Types of Cancellation Fees.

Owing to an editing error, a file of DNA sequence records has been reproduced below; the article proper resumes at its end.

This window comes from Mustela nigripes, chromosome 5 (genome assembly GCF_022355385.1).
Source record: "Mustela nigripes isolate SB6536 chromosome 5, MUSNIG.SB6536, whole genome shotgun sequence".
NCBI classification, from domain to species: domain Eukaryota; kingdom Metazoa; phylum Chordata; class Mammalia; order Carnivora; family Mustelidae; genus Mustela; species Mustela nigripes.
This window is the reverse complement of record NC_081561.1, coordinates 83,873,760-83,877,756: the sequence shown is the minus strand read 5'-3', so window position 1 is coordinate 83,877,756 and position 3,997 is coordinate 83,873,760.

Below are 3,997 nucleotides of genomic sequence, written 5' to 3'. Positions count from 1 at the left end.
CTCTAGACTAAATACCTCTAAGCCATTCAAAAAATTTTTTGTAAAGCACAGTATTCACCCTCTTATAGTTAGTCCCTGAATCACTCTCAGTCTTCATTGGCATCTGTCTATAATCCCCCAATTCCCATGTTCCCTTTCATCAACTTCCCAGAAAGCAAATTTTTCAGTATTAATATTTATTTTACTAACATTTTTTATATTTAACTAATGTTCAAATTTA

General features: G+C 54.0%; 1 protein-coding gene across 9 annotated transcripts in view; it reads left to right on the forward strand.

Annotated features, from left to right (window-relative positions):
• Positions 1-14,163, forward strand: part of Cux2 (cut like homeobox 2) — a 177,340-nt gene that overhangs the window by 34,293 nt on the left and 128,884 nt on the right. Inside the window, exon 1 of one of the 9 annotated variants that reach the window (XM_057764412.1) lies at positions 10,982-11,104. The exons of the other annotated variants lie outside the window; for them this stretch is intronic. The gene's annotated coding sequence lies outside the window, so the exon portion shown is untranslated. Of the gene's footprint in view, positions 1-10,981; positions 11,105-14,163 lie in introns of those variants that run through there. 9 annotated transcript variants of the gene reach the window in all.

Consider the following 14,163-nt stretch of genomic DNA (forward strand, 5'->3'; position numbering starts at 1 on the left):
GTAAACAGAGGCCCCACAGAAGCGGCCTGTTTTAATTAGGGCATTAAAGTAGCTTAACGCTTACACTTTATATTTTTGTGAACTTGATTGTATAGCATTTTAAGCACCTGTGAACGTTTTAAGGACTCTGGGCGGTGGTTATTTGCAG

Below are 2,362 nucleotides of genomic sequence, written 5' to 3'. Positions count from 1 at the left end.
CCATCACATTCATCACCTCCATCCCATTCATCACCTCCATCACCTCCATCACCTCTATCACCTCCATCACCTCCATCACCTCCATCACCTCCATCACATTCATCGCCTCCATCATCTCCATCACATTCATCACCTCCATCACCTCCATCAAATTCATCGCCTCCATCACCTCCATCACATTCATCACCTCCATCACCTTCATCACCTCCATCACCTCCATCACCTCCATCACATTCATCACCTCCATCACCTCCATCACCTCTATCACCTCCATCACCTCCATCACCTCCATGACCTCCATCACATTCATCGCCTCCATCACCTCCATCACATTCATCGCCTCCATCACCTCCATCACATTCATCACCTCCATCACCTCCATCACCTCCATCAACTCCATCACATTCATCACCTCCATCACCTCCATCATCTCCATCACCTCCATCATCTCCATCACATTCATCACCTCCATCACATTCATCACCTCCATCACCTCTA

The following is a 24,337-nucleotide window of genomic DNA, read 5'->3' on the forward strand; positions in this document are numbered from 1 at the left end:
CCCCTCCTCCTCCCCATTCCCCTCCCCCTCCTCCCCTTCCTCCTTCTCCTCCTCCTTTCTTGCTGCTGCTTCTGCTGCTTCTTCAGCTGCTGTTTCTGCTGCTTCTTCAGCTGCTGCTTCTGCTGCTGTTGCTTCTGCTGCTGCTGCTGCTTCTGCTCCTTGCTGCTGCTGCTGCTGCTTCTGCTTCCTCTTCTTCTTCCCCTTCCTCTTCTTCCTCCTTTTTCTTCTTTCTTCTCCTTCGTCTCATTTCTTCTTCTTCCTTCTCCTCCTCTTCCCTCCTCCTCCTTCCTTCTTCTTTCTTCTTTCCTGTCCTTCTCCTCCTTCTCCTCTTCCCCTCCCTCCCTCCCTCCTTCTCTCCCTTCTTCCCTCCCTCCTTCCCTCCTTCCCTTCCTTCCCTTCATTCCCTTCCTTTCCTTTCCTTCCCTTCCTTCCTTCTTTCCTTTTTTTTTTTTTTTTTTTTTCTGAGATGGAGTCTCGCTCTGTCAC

There are three main types of cancellation fees that are prevalent in the bankcard industry: The first type of cancellation fee is the flat fee. The merchant is charged a set amount for canceling the Merchant Agreement prior to the end of the term, regardless of when the cancellation occurs. Consequently, if the merchant cancels the Merchant Agreement one day into the relationship or even 2 years and 11 months into a 3 year term. The merchant pays the same amount as a cancellation fee. The most common cancellation fee utilized in our industry is a flat fee of $295. The second type of cancellation fee is a hybrid fee, that is calculated by multiplying a fixed amount by the balance of the term left in the Merchant Agreement. Agents and credit card processors will typically choose a cancellation fee multiplier that is the sum of the monthly minimum and statement fee payable every month by the merchant such as $35. The $35 is multiplied by the remaining months left in the merchant contract. For example, if a merchant cancels his Merchant Agreement after two years where the Merchant Agreement has a three-year term, there are 12 months left in the term of the Agreement. To determine the cancellation fee, you multiply the 12 months remaining in the Merchant Agreement by $35 to arrive at the total cancellation fee of $410. The third type of cancellation fee, and potentially the most problematic, is based on lost profit to the credit card processor. The Merchant Agreement provides that the credit card processor is entitled to the monthly profit that it would have made from the merchant for the balance of the term of the Agreement. For example, if the merchant cancelled its Merchant Agreement with a year left on the term of the Agreement, the credit card processor would be entitled to 12 times the average monthly profit it would have derived from the merchant. This includes all dues, assessments and other charges that the merchant may have incurred in the first two years of the relationship on an average monthly basis.